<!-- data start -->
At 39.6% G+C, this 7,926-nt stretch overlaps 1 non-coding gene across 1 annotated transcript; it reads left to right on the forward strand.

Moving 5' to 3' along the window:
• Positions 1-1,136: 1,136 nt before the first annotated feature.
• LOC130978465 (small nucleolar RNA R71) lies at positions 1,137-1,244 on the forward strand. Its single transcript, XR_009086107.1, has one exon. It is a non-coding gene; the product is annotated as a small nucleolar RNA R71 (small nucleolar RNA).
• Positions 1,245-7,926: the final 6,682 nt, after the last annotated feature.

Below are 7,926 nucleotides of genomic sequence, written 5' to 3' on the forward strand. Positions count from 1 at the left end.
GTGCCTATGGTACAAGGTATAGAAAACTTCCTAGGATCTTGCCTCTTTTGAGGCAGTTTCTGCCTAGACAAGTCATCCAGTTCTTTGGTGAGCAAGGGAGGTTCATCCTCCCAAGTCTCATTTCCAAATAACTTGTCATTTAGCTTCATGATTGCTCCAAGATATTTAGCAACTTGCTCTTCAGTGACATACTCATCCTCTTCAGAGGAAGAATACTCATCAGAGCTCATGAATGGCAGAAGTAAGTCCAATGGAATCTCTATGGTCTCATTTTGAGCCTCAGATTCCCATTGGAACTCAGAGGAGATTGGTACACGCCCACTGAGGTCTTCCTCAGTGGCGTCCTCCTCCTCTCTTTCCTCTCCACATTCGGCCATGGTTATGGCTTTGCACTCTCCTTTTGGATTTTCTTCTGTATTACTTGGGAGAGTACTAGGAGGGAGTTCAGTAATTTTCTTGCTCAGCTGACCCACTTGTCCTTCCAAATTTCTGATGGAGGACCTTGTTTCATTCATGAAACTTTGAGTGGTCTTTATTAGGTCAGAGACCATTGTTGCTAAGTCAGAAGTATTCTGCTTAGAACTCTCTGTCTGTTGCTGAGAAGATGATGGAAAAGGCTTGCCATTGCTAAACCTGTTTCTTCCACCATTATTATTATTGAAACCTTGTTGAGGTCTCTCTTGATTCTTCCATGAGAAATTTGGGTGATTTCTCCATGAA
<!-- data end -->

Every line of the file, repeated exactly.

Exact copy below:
At 39.6% G+C, this 7,926-nt stretch overlaps 1 non-coding gene across 1 annotated transcript; it reads left to right on the forward strand.

Moving 5' to 3' along the window:
• Positions 1-1,136: 1,136 nt before the first annotated feature.
• LOC130978465 (small nucleolar RNA R71) lies at positions 1,137-1,244 on the forward strand. Its single transcript, XR_009086107.1, has one exon. It is a non-coding gene; the product is annotated as a small nucleolar RNA R71 (small nucleolar RNA).
• Positions 1,245-7,926: the final 6,682 nt, after the last annotated feature.

Below are 7,926 nucleotides of genomic sequence, written 5' to 3' on the forward strand. Positions count from 1 at the left end.
GTGCCTATGGTACAAGGTATAGAAAACTTCCTAGGATCTTGCCTCTTTTGAGGCAGTTTCTGCCTAGACAAGTCATCCAGTTCTTTGGTGAGCAAGGGAGGTTCATCCTCCCAAGTCTCATTTCCAAATAACTTGTCATTTAGCTTCATGATTGCTCCAAGATATTTAGCAACTTGCTCTTCAGTGACATACTCATCCTCTTCAGAGGAAGAATACTCATCAGAGCTCATGAATGGCAGAAGTAAGTCCAATGGAATCTCTATGGTCTCATTTTGAGCCTCAGATTCCCATTGGAACTCAGAGGAGATTGGTACACGCCCACTGAGGTCTTCCTCAGTGGCGTCCTCCTCCTCTCTTTCCTCTCCACATTCGGCCATGGTTATGGCTTTGCACTCTCCTTTTGGATTTTCTTCTGTATTACTTGGGAGAGTACTAGGAGGGAGTTCAGTAATTTTCTTGCTCAGCTGACCCACTTGTCCTTCCAAATTTCTGATGGAGGACCTTGTTTCATTCATGAAACTTTGAGTGGTCTTTATTAGGTCAGAGACCATTGTTGCTAAGTCAGAAGTATTCTGCTTAGAACTCTCTGTCTGTTGCTGAGAAGATGATGGAAAAGGCTTGCCATTGCTAAACCTGTTTCTTCCACCATTATTATTATTGAAACCTTGTTGAGGTCTCTCTTGATTCTTCCATGAGAAATTTGGGTGATTTCTCCATGAA